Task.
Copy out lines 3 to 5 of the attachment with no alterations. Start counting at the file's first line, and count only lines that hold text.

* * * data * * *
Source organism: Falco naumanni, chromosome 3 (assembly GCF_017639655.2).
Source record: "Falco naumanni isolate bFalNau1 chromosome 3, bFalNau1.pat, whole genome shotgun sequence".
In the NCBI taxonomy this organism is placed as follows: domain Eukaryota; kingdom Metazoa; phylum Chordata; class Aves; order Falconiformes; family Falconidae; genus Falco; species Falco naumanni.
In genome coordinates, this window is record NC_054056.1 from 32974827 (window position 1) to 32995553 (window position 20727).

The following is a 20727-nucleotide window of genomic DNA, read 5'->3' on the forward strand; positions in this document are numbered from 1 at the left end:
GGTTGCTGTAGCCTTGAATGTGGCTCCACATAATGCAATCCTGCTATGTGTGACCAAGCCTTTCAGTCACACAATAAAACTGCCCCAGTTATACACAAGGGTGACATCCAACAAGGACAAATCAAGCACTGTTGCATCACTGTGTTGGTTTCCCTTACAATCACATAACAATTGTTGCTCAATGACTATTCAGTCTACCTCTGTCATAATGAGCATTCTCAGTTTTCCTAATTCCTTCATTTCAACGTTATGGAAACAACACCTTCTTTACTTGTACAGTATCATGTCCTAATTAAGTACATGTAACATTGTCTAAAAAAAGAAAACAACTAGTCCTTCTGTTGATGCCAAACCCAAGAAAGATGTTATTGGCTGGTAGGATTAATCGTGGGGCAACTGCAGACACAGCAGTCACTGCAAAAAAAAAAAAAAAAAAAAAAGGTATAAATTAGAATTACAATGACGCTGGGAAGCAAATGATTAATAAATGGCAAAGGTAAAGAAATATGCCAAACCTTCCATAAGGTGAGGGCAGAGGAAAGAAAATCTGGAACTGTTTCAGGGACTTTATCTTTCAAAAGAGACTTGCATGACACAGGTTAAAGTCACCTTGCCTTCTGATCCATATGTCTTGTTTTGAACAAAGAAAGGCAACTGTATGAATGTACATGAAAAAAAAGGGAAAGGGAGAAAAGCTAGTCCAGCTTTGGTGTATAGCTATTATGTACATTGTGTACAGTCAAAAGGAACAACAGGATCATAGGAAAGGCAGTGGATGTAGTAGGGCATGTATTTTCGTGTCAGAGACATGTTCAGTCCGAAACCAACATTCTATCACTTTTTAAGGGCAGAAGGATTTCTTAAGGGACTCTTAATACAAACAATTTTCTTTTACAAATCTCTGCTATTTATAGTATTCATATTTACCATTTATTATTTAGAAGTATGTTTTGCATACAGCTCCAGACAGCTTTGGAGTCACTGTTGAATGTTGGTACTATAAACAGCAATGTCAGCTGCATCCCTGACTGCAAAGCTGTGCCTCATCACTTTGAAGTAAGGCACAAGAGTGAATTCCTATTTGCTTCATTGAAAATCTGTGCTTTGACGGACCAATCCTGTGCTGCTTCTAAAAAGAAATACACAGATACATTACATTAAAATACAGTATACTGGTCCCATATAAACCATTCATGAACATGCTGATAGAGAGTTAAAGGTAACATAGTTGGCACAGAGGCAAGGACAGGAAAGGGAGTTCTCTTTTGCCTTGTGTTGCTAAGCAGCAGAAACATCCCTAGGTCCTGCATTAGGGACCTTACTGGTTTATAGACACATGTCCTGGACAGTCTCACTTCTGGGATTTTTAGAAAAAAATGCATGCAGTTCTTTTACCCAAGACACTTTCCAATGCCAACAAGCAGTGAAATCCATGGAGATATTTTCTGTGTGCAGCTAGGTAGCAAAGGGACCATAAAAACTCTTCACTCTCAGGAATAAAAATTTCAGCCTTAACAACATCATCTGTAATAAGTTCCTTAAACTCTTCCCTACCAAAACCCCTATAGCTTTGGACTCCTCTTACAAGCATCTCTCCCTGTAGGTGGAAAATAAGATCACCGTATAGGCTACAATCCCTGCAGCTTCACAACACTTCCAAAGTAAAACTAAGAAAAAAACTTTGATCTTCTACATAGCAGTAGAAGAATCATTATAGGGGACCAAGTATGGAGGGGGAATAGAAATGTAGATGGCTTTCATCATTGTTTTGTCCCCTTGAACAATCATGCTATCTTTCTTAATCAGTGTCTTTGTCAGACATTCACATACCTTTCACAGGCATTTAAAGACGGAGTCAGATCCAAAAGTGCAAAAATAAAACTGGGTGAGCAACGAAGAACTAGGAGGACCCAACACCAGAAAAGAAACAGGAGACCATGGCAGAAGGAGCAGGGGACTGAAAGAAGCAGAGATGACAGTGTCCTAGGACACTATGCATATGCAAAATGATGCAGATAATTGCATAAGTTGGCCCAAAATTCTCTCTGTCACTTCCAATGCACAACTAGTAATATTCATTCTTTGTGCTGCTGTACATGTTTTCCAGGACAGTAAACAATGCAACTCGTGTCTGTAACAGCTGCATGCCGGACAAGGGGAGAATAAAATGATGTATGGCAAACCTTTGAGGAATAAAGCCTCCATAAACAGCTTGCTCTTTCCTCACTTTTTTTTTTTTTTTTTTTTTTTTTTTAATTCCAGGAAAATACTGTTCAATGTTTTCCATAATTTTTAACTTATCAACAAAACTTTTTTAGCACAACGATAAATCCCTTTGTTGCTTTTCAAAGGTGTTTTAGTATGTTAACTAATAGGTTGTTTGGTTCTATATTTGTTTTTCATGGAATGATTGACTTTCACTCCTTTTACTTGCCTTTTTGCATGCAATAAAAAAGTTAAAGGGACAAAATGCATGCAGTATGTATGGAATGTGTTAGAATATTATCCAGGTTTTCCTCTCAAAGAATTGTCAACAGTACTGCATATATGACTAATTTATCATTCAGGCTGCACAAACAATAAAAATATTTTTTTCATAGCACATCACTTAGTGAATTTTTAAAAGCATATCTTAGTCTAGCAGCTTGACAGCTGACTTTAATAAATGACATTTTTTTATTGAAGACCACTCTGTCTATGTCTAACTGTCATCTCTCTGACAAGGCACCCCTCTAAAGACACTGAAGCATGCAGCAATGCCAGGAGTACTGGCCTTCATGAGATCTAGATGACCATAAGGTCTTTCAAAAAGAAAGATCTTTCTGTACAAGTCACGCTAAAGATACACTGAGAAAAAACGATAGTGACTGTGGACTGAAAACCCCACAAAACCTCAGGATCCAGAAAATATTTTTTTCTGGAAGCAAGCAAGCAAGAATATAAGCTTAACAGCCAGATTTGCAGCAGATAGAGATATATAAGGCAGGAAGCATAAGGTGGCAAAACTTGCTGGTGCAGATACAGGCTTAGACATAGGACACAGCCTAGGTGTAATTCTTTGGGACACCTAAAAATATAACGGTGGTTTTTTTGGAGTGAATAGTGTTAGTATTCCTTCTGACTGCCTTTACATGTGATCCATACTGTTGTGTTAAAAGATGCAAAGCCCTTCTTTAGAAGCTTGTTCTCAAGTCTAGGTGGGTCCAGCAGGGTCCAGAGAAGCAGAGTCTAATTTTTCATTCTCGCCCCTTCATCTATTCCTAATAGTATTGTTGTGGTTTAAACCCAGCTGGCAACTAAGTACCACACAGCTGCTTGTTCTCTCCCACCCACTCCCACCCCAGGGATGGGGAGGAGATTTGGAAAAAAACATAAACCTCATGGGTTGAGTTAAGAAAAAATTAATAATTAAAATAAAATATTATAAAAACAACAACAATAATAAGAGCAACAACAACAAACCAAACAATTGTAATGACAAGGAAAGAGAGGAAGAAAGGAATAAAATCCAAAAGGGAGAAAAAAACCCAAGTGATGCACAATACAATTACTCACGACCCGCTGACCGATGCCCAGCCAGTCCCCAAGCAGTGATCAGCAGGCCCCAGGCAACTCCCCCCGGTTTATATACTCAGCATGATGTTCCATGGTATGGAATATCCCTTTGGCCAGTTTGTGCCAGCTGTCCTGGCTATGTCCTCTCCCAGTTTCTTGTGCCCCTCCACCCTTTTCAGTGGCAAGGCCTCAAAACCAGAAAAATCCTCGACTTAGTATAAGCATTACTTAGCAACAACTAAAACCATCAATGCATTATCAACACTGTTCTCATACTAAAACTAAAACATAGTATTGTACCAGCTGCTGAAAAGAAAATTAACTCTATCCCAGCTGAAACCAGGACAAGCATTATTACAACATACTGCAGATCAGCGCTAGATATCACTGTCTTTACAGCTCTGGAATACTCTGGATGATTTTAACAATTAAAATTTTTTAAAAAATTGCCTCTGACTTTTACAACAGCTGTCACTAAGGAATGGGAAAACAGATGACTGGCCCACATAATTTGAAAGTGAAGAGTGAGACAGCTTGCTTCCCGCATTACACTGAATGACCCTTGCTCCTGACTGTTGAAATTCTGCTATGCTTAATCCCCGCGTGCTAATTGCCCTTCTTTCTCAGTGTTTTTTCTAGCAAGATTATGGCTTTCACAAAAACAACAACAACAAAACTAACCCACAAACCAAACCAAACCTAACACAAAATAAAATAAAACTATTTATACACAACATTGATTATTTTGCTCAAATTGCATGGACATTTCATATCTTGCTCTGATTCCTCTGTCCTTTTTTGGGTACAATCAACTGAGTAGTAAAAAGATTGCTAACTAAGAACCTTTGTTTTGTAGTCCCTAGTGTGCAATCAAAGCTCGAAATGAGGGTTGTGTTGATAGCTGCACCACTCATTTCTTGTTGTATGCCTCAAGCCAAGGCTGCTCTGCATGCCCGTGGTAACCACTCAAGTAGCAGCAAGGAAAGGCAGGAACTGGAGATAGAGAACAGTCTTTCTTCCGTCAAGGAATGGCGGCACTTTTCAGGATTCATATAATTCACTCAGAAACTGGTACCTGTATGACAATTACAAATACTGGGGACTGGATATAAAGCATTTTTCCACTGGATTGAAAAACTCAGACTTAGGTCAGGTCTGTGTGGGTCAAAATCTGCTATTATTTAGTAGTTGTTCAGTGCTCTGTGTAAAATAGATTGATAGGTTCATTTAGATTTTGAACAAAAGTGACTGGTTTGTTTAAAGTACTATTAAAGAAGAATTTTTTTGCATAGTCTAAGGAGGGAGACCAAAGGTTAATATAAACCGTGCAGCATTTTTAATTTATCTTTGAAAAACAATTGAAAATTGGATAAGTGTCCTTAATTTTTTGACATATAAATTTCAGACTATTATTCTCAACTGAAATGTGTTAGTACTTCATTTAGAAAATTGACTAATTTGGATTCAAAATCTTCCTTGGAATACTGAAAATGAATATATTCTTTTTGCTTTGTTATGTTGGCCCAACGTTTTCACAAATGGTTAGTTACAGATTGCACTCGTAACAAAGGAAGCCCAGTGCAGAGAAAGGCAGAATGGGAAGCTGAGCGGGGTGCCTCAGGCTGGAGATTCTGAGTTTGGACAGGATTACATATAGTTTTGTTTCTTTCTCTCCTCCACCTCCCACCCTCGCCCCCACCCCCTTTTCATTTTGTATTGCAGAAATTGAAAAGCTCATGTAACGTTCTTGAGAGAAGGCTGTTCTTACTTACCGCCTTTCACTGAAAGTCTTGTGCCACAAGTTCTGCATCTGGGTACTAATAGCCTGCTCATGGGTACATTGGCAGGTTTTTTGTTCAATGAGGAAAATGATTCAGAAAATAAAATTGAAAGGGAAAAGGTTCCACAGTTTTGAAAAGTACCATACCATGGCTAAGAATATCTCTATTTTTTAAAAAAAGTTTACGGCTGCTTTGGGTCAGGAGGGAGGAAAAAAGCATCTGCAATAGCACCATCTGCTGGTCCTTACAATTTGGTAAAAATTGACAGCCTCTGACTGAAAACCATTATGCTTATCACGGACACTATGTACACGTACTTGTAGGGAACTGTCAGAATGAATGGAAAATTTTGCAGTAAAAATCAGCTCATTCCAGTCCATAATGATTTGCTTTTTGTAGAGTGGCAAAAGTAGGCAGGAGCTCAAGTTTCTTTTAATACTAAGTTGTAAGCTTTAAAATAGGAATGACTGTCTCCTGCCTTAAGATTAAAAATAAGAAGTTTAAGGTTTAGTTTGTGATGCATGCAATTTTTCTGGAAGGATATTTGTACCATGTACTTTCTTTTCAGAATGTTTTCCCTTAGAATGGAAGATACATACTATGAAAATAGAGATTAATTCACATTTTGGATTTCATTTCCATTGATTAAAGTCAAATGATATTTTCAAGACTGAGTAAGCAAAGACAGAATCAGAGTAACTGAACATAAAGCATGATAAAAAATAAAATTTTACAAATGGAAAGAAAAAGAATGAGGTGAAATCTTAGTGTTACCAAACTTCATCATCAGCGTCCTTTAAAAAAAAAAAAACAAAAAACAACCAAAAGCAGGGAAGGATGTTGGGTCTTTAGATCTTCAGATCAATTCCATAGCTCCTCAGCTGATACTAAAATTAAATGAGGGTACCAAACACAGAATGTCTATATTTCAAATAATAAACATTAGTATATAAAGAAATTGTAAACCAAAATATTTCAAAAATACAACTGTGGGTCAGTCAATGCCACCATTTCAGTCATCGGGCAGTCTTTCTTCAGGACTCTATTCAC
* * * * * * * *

In the NCBI taxonomy this organism is placed as follows: domain Eukaryota; kingdom Metazoa; phylum Chordata; class Aves; order Falconiformes; family Falconidae; genus Falco; species Falco naumanni.
In genome coordinates, this window is record NC_054056.1 from 32974827 (window position 1) to 32995553 (window position 20727).

The following is a 20727-nucleotide window of genomic DNA, read 5'->3' on the forward strand; positions in this document are numbered from 1 at the left end: